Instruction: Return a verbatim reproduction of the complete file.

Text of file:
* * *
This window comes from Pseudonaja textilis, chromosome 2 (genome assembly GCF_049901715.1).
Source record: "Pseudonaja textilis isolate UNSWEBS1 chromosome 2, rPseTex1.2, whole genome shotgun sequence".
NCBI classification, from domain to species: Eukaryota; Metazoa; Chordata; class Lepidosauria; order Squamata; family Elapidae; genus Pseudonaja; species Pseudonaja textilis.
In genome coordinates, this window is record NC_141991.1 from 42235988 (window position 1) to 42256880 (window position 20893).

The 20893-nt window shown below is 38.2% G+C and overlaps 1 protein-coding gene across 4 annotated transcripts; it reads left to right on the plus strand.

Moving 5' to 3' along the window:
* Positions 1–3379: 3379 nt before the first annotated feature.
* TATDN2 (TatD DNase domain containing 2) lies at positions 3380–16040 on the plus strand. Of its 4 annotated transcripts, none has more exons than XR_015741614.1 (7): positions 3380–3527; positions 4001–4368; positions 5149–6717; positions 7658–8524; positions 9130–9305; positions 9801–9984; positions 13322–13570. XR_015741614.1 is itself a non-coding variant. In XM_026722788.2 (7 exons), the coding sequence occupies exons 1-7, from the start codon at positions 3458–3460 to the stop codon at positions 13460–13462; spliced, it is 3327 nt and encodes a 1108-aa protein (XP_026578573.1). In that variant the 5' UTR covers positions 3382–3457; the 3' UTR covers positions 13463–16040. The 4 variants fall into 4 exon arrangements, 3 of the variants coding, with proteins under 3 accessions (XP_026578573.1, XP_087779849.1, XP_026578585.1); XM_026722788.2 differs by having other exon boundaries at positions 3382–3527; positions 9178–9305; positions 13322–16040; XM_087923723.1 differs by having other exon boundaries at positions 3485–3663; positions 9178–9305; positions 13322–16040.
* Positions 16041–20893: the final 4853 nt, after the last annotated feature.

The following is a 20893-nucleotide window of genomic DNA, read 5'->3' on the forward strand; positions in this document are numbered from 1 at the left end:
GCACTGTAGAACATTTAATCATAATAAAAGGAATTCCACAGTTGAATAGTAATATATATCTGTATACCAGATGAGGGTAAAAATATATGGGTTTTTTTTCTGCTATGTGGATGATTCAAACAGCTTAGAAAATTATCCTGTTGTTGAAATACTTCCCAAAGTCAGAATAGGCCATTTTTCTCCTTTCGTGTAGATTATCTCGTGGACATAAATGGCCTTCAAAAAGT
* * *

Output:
This window comes from Pseudonaja textilis, chromosome 2 (genome assembly GCF_049901715.1).
Source record: "Pseudonaja textilis isolate UNSWEBS1 chromosome 2, rPseTex1.2, whole genome shotgun sequence".
NCBI classification, from domain to species: Eukaryota; Metazoa; Chordata; class Lepidosauria; order Squamata; family Elapidae; genus Pseudonaja; species Pseudonaja textilis.
In genome coordinates, this window is record NC_141991.1 from 42235988 (window position 1) to 42256880 (window position 20893).

The 20893-nt window shown below is 38.2% G+C and overlaps 1 protein-coding gene across 4 annotated transcripts; it reads left to right on the plus strand.

Moving 5' to 3' along the window:
* Positions 1–3379: 3379 nt before the first annotated feature.
* TATDN2 (TatD DNase domain containing 2) lies at positions 3380–16040 on the plus strand. Of its 4 annotated transcripts, none has more exons than XR_015741614.1 (7): positions 3380–3527; positions 4001–4368; positions 5149–6717; positions 7658–8524; positions 9130–9305; positions 9801–9984; positions 13322–13570. XR_015741614.1 is itself a non-coding variant. In XM_026722788.2 (7 exons), the coding sequence occupies exons 1-7, from the start codon at positions 3458–3460 to the stop codon at positions 13460–13462; spliced, it is 3327 nt and encodes a 1108-aa protein (XP_026578573.1). In that variant the 5' UTR covers positions 3382–3457; the 3' UTR covers positions 13463–16040. The 4 variants fall into 4 exon arrangements, 3 of the variants coding, with proteins under 3 accessions (XP_026578573.1, XP_087779849.1, XP_026578585.1); XM_026722788.2 differs by having other exon boundaries at positions 3382–3527; positions 9178–9305; positions 13322–16040; XM_087923723.1 differs by having other exon boundaries at positions 3485–3663; positions 9178–9305; positions 13322–16040.
* Positions 16041–20893: the final 4853 nt, after the last annotated feature.

The following is a 20893-nucleotide window of genomic DNA, read 5'->3' on the forward strand; positions in this document are numbered from 1 at the left end:
GCACTGTAGAACATTTAATCATAATAAAAGGAATTCCACAGTTGAATAGTAATATATATCTGTATACCAGATGAGGGTAAAAATATATGGGTTTTTTTTCTGCTATGTGGATGATTCAAACAGCTTAGAAAATTATCCTGTTGTTGAAATACTTCCCAAAGTCAGAATAGGCCATTTTTCTCCTTTCGTGTAGATTATCTCGTGGACATAAATGGCCTTCAAAAAGT